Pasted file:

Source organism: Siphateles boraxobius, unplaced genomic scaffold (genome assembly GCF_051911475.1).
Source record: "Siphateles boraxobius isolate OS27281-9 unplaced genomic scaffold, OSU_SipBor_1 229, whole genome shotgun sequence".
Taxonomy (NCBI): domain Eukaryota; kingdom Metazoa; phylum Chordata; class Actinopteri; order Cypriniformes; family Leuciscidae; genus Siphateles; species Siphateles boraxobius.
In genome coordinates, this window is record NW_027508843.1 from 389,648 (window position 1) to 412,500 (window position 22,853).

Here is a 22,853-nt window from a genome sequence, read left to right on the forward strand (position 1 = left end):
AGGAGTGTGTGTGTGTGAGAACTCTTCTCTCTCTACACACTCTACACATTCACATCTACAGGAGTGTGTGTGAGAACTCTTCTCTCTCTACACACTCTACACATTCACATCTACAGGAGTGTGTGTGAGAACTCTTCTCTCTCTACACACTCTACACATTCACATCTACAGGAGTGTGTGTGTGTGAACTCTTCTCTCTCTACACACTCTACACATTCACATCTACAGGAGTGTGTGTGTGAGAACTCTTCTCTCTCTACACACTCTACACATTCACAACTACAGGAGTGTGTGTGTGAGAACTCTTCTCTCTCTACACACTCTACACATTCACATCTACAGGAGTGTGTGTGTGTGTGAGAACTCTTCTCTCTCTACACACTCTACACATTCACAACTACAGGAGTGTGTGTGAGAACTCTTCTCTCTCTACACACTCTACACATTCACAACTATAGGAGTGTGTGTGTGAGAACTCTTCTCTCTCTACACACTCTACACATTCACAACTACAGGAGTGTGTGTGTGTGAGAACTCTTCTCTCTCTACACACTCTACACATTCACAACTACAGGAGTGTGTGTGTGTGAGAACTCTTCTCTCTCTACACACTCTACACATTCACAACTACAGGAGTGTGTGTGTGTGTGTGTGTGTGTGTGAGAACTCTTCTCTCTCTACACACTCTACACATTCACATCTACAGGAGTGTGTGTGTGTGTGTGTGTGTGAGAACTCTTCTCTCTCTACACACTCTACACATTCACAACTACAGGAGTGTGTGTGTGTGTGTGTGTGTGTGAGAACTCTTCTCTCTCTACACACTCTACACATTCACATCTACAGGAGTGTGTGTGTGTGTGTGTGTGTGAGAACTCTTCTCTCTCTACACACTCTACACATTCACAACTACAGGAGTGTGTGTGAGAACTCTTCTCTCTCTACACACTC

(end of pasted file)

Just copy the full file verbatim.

Source organism: Siphateles boraxobius, unplaced genomic scaffold (genome assembly GCF_051911475.1).
Source record: "Siphateles boraxobius isolate OS27281-9 unplaced genomic scaffold, OSU_SipBor_1 229, whole genome shotgun sequence".
Taxonomy (NCBI): domain Eukaryota; kingdom Metazoa; phylum Chordata; class Actinopteri; order Cypriniformes; family Leuciscidae; genus Siphateles; species Siphateles boraxobius.
In genome coordinates, this window is record NW_027508843.1 from 389,648 (window position 1) to 412,500 (window position 22,853).

Here is a 22,853-nt window from a genome sequence, read left to right on the forward strand (position 1 = left end):
AGGAGTGTGTGTGTGTGAGAACTCTTCTCTCTCTACACACTCTACACATTCACATCTACAGGAGTGTGTGTGAGAACTCTTCTCTCTCTACACACTCTACACATTCACATCTACAGGAGTGTGTGTGAGAACTCTTCTCTCTCTACACACTCTACACATTCACATCTACAGGAGTGTGTGTGTGTGAACTCTTCTCTCTCTACACACTCTACACATTCACATCTACAGGAGTGTGTGTGTGAGAACTCTTCTCTCTCTACACACTCTACACATTCACAACTACAGGAGTGTGTGTGTGAGAACTCTTCTCTCTCTACACACTCTACACATTCACATCTACAGGAGTGTGTGTGTGTGTGAGAACTCTTCTCTCTCTACACACTCTACACATTCACAACTACAGGAGTGTGTGTGAGAACTCTTCTCTCTCTACACACTCTACACATTCACAACTATAGGAGTGTGTGTGTGAGAACTCTTCTCTCTCTACACACTCTACACATTCACAACTACAGGAGTGTGTGTGTGTGAGAACTCTTCTCTCTCTACACACTCTACACATTCACAACTACAGGAGTGTGTGTGTGTGAGAACTCTTCTCTCTCTACACACTCTACACATTCACAACTACAGGAGTGTGTGTGTGTGTGTGTGTGTGTGTGAGAACTCTTCTCTCTCTACACACTCTACACATTCACATCTACAGGAGTGTGTGTGTGTGTGTGTGTGTGAGAACTCTTCTCTCTCTACACACTCTACACATTCACAACTACAGGAGTGTGTGTGTGTGTGTGTGTGTGTGAGAACTCTTCTCTCTCTACACACTCTACACATTCACATCTACAGGAGTGTGTGTGTGTGTGTGTGTGTGAGAACTCTTCTCTCTCTACACACTCTACACATTCACAACTACAGGAGTGTGTGTGAGAACTCTTCTCTCTCTACACACTC